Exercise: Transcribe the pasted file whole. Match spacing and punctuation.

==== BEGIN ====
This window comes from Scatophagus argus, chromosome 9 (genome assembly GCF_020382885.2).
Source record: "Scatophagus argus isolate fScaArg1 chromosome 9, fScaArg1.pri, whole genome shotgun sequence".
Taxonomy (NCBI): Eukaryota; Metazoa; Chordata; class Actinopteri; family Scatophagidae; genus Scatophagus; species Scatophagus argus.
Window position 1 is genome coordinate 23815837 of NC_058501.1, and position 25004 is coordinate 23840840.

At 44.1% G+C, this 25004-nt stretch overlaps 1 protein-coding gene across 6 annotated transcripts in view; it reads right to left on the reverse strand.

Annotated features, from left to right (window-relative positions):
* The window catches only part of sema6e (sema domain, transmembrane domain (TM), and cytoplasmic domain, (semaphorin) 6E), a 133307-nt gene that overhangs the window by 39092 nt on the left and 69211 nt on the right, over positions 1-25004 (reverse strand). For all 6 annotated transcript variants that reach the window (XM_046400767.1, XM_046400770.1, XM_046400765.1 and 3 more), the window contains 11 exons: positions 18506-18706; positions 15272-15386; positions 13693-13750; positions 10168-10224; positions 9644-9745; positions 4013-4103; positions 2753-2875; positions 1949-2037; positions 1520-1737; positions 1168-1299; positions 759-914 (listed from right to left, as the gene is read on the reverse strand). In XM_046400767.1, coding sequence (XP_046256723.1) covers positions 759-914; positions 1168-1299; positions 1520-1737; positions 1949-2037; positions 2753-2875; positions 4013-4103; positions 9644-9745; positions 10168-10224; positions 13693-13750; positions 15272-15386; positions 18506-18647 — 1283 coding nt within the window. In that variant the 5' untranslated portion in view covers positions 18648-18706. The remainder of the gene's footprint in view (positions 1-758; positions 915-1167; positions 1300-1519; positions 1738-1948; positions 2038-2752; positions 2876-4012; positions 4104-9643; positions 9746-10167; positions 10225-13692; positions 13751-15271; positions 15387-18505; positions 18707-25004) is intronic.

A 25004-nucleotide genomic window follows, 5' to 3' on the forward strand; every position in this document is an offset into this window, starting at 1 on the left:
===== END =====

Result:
This window comes from Scatophagus argus, chromosome 9 (genome assembly GCF_020382885.2).
Source record: "Scatophagus argus isolate fScaArg1 chromosome 9, fScaArg1.pri, whole genome shotgun sequence".
Taxonomy (NCBI): Eukaryota; Metazoa; Chordata; class Actinopteri; family Scatophagidae; genus Scatophagus; species Scatophagus argus.
Window position 1 is genome coordinate 23815837 of NC_058501.1, and position 25004 is coordinate 23840840.

At 44.1% G+C, this 25004-nt stretch overlaps 1 protein-coding gene across 6 annotated transcripts in view; it reads right to left on the reverse strand.

Annotated features, from left to right (window-relative positions):
* The window catches only part of sema6e (sema domain, transmembrane domain (TM), and cytoplasmic domain, (semaphorin) 6E), a 133307-nt gene that overhangs the window by 39092 nt on the left and 69211 nt on the right, over positions 1-25004 (reverse strand). For all 6 annotated transcript variants that reach the window (XM_046400767.1, XM_046400770.1, XM_046400765.1 and 3 more), the window contains 11 exons: positions 18506-18706; positions 15272-15386; positions 13693-13750; positions 10168-10224; positions 9644-9745; positions 4013-4103; positions 2753-2875; positions 1949-2037; positions 1520-1737; positions 1168-1299; positions 759-914 (listed from right to left, as the gene is read on the reverse strand). In XM_046400767.1, coding sequence (XP_046256723.1) covers positions 759-914; positions 1168-1299; positions 1520-1737; positions 1949-2037; positions 2753-2875; positions 4013-4103; positions 9644-9745; positions 10168-10224; positions 13693-13750; positions 15272-15386; positions 18506-18647 — 1283 coding nt within the window. In that variant the 5' untranslated portion in view covers positions 18648-18706. The remainder of the gene's footprint in view (positions 1-758; positions 915-1167; positions 1300-1519; positions 1738-1948; positions 2038-2752; positions 2876-4012; positions 4104-9643; positions 9746-10167; positions 10225-13692; positions 13751-15271; positions 15387-18505; positions 18707-25004) is intronic.

A 25004-nucleotide genomic window follows, 5' to 3' on the forward strand; every position in this document is an offset into this window, starting at 1 on the left: